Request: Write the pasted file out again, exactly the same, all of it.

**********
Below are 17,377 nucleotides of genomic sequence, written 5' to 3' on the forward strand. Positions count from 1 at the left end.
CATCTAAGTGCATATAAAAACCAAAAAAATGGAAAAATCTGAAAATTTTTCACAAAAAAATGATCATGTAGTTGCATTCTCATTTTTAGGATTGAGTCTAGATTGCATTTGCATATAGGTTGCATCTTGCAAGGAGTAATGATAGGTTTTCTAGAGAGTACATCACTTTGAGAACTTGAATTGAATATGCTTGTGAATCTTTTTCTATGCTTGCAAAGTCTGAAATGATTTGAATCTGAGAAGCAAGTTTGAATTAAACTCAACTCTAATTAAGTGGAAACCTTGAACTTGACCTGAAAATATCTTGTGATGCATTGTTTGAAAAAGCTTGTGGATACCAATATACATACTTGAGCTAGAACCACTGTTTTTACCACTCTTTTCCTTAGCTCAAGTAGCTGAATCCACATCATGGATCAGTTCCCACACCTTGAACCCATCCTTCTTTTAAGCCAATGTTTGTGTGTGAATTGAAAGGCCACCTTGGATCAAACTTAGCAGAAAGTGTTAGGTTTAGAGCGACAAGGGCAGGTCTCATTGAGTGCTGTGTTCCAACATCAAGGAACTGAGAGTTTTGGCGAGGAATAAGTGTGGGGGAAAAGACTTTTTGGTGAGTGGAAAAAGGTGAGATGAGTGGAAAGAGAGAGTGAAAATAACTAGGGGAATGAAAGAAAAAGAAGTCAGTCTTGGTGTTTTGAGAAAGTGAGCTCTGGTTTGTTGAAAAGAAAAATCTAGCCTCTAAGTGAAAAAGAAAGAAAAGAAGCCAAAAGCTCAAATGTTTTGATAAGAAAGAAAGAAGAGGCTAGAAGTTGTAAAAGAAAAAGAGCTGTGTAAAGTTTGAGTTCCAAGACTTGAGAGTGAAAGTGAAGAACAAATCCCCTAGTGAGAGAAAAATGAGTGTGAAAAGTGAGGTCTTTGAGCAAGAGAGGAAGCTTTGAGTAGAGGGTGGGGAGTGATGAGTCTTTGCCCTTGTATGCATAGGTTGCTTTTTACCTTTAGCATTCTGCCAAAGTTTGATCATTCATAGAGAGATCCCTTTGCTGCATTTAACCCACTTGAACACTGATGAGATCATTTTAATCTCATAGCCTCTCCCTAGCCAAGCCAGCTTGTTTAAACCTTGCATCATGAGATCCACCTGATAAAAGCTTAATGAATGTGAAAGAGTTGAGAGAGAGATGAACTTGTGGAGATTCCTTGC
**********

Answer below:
Below are 17,377 nucleotides of genomic sequence, written 5' to 3' on the forward strand. Positions count from 1 at the left end.
CATCTAAGTGCATATAAAAACCAAAAAAATGGAAAAATCTGAAAATTTTTCACAAAAAAATGATCATGTAGTTGCATTCTCATTTTTAGGATTGAGTCTAGATTGCATTTGCATATAGGTTGCATCTTGCAAGGAGTAATGATAGGTTTTCTAGAGAGTACATCACTTTGAGAACTTGAATTGAATATGCTTGTGAATCTTTTTCTATGCTTGCAAAGTCTGAAATGATTTGAATCTGAGAAGCAAGTTTGAATTAAACTCAACTCTAATTAAGTGGAAACCTTGAACTTGACCTGAAAATATCTTGTGATGCATTGTTTGAAAAAGCTTGTGGATACCAATATACATACTTGAGCTAGAACCACTGTTTTTACCACTCTTTTCCTTAGCTCAAGTAGCTGAATCCACATCATGGATCAGTTCCCACACCTTGAACCCATCCTTCTTTTAAGCCAATGTTTGTGTGTGAATTGAAAGGCCACCTTGGATCAAACTTAGCAGAAAGTGTTAGGTTTAGAGCGACAAGGGCAGGTCTCATTGAGTGCTGTGTTCCAACATCAAGGAACTGAGAGTTTTGGCGAGGAATAAGTGTGGGGGAAAAGACTTTTTGGTGAGTGGAAAAAGGTGAGATGAGTGGAAAGAGAGAGTGAAAATAACTAGGGGAATGAAAGAAAAAGAAGTCAGTCTTGGTGTTTTGAGAAAGTGAGCTCTGGTTTGTTGAAAAGAAAAATCTAGCCTCTAAGTGAAAAAGAAAGAAAAGAAGCCAAAAGCTCAAATGTTTTGATAAGAAAGAAAGAAGAGGCTAGAAGTTGTAAAAGAAAAAGAGCTGTGTAAAGTTTGAGTTCCAAGACTTGAGAGTGAAAGTGAAGAACAAATCCCCTAGTGAGAGAAAAATGAGTGTGAAAAGTGAGGTCTTTGAGCAAGAGAGGAAGCTTTGAGTAGAGGGTGGGGAGTGATGAGTCTTTGCCCTTGTATGCATAGGTTGCTTTTTACCTTTAGCATTCTGCCAAAGTTTGATCATTCATAGAGAGATCCCTTTGCTGCATTTAACCCACTTGAACACTGATGAGATCATTTTAATCTCATAGCCTCTCCCTAGCCAAGCCAGCTTGTTTAAACCTTGCATCATGAGATCCACCTGATAAAAGCTTAATGAATGTGAAAGAGTTGAGAGAGAGATGAACTTGTGGAGATTCCTTGC